Month: February 2014

Tips and Tricks from a Savvy Gluten Free College Grocery Shopper.

Earlier today, Udi’s Gluten Free put out a fantastic post about the top 10 things they’d include in their gluten free grocery guide. So, I thought to myself, “I should totally do the college version!”. First, take a look at Udi’s post here, and hopefully this gluten free college girl can give you a few tips in avoiding what my friends know me for–a 2 hour trip to Meijer, up and down every aisle.

1. Make a list, on paper or in your head, of your staples.

-Okay, so maybe I’m not the best at this one–hence the two hour trips of la-dee-dah throughout the store. But I definitely do know that there are a few things I must get every time I go shopping: Udi’s White Bread, Udi’s Plain Bagels, Philadelphia Whipped Cream Cheese, Yoplait Light Yogurt [all are gluten free!], Dole Banana Orange strawberry Juice, Lactaid Fat Free Milk, Sargento Reduced Fat Colby Jack Cheese Sticks, Sargento Ultra Thin Provolone/Cheddar/Colby Jack Slices, Hilshire Farms Oven Roasted Turkey Breast Deli Meat, Oscar Mayer Reduced Fat Turkey Bacon, Green Beans, Bananas, and Fuji Apples. Eclectic? Of course. Perfect for a college girl? That too.

2. Find the gluten free aisle, as Udi’s mentioned.

-Nearly every grocery store now has an area for gluten free in both the freezer and grocery sections. Are they always labeled? Definitely not.Meijer has their gluten free area in the “Dairy Alternatives” aisle…

3. Don’t forget the protein.

-It’s very easy to get caught up with my favorite Reduced Fat Cape Cod Kettle Chips, some apples, and yogurt, but be sure to stop in the meat/fish area. I avoid deli counters entirely; they’re a cess pool of cross-contamination. However, getting some fresh salmon [which you can even pop in the freezer in a Ziploc!] at the fish counter, or some Tyson Grilled and Ready Chicken Strips for easy dinners is a must.

4. Shop in terms of full meals first, then snacks.

-It’s easy to grab anything gluten free in sight, but be conscious that you’ve planned real meals. If you look at some Udi’s Tortillas, be sure you also grab some chicken, seasoning, and red peppers to make fajitas! [of course, check all ingredients] Shopping in terms of meals eliminates that all-too-often moment of  “Oh, so I have some bread…and an apple…Maybe I’ll just have almond butter and an apple…wait, that’s not a meal…shoot, what am I doing here.”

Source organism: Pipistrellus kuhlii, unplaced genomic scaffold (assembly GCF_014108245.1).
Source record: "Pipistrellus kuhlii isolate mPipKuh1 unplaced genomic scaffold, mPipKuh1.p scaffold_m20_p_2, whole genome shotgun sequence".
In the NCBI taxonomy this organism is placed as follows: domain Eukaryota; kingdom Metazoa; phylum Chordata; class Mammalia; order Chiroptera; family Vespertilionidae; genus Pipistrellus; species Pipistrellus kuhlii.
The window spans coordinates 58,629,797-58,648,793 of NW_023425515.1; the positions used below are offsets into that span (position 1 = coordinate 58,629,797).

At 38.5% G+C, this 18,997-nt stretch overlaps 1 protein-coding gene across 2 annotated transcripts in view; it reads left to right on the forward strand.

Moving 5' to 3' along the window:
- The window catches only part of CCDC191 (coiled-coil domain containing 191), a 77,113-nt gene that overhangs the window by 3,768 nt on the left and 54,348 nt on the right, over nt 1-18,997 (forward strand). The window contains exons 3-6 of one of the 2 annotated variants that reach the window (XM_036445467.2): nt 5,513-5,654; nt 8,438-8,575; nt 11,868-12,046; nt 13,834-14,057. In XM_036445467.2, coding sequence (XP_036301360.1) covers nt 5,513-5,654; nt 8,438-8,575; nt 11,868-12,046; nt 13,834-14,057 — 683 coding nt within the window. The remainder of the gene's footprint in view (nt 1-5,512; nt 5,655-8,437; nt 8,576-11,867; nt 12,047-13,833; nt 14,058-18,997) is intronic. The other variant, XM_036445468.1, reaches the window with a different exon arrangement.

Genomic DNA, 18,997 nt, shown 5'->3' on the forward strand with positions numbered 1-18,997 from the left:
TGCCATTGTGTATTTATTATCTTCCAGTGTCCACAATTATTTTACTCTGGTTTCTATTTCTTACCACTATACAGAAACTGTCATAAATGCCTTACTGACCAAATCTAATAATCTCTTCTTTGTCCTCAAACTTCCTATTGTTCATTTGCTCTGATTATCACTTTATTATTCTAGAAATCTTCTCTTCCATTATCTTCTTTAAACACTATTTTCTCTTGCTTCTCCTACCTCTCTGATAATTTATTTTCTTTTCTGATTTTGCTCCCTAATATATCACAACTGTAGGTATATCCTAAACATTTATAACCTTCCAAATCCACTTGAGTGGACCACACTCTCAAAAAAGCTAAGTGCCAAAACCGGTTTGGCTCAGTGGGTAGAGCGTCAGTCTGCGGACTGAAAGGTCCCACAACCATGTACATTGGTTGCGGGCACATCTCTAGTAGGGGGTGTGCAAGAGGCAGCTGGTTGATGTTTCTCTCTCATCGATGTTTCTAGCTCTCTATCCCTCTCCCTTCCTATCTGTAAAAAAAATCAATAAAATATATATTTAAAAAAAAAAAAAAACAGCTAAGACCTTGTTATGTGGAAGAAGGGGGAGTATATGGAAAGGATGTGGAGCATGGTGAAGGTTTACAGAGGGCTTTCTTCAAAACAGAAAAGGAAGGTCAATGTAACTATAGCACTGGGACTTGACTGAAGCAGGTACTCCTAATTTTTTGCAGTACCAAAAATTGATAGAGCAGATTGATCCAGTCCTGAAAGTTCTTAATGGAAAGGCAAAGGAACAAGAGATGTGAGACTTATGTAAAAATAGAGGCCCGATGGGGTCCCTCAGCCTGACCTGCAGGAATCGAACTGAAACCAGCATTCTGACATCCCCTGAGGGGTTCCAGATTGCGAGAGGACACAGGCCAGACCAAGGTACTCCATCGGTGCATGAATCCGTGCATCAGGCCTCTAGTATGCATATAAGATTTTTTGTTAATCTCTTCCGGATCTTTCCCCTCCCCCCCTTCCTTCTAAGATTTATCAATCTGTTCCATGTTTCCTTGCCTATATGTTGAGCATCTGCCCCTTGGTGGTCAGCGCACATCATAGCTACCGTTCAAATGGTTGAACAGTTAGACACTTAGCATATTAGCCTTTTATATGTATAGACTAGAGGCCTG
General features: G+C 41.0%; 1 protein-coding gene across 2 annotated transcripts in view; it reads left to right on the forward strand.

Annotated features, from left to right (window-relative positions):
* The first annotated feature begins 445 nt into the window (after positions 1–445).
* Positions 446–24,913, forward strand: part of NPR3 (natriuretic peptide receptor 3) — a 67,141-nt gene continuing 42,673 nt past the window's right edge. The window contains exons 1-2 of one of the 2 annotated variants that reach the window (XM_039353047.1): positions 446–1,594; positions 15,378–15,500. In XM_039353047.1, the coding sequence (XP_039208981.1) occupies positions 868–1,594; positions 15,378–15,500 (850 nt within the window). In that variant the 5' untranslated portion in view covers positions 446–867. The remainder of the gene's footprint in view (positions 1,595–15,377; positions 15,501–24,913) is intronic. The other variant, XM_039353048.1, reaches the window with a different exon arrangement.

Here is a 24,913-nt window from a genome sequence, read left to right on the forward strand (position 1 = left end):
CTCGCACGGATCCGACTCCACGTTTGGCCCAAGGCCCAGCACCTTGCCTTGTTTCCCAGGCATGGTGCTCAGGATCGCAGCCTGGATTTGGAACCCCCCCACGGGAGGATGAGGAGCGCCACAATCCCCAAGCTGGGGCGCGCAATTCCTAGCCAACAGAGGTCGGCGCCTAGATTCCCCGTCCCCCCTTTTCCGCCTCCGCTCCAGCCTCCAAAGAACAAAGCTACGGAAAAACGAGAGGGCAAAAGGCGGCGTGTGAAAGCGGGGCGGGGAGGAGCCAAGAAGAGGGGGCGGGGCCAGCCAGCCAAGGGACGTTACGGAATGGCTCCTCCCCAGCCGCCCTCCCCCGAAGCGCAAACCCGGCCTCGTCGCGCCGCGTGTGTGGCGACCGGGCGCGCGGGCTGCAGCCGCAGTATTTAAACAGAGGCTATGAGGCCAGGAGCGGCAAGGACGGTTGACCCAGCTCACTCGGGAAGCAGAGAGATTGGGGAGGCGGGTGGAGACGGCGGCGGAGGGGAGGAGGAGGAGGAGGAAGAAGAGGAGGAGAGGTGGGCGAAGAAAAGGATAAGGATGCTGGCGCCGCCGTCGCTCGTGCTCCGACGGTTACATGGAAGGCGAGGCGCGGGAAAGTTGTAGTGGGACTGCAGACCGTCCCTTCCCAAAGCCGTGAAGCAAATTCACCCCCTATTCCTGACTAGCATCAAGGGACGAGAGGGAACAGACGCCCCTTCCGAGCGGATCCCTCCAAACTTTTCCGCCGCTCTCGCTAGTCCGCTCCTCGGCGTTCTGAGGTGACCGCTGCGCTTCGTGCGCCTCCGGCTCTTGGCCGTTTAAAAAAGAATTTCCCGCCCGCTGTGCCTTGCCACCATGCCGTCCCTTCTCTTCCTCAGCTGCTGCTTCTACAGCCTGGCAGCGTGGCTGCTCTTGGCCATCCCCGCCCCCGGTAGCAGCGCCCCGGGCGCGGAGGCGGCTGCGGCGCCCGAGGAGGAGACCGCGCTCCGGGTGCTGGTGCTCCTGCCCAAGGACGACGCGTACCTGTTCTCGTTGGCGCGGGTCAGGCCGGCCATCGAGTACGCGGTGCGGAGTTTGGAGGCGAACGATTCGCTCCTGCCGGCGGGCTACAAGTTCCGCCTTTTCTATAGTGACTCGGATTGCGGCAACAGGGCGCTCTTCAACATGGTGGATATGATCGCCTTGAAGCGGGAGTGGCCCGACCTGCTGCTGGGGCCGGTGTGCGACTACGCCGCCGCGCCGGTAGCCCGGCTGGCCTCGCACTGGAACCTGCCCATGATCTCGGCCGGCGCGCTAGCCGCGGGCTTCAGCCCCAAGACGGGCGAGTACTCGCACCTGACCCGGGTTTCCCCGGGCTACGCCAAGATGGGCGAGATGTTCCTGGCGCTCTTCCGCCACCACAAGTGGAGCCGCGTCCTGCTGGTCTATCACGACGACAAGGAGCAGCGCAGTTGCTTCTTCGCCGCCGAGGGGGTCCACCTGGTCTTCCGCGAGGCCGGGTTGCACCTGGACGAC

5. Imagine the power went out from a storm [not uncommon this winter]. Would you have enough to eat for a few days?

-I always ensure that I have enough food that doesn’t need refrigeration in case I get stuck in a tough situation. This means things like almond butter, jars of salsa, chips, dry cereal like Corn Chex [yum!], Gatorade, and other non-microwavable, non-perishables are a must. Especially as a diabetic, you MUST be sure you’ve got enough food on hand, including things with and without lots of sugar.


Hopefully I’ve been a bit helpful for that next trip between a coordinator meeting and ballroom practice, ’cause sometimes you’ve just gotta squeeze it in.


Take it easy, but take it.


If you think I need insulin when I’m low…

…then we have a real problem. There is a perpetual understanding that being a diabetic means that when anything is wrong, just get the kid some insulin. And if I hear one more person ask if they should get me insulin when I take a quick seat, shaking away with a crazy low alarm on my Dexcom, I’m going to be in a perpetual state of fear someone might just jab me with some insulin if I pass out.

Yes, of course they mean well when they offer to get my insulin. But, of course I worry. Nonetheless, that’s not the intention of this post. Yesterday, as it has been happening many times before in the last year, my hormones decide to take a random shift and I’m locked in a state of LOW. After seeing several endocrinologists, no one can figure out what has been causing these crazy spells, so in the meantime, I notice the pattern, drop the Levemir, and start eating. You all must know that horrific feeling that you’re stuffed to the brim with food and juice and yet are still low and need treatment. It might be just as bad as being low and being nauseous…maybe. But anyhow, that was my entire afternoon yesterday. My blood sugars like to behave in bizarre ways: I treat a low, and I know that compared to other diabetics, I definitely require more sugar for that number to budge. Then two hours later, the blood sugars are lovely and stable just to be followed another two hours later with two hours of crazy highs. And there’s very little way around that during these spells especially.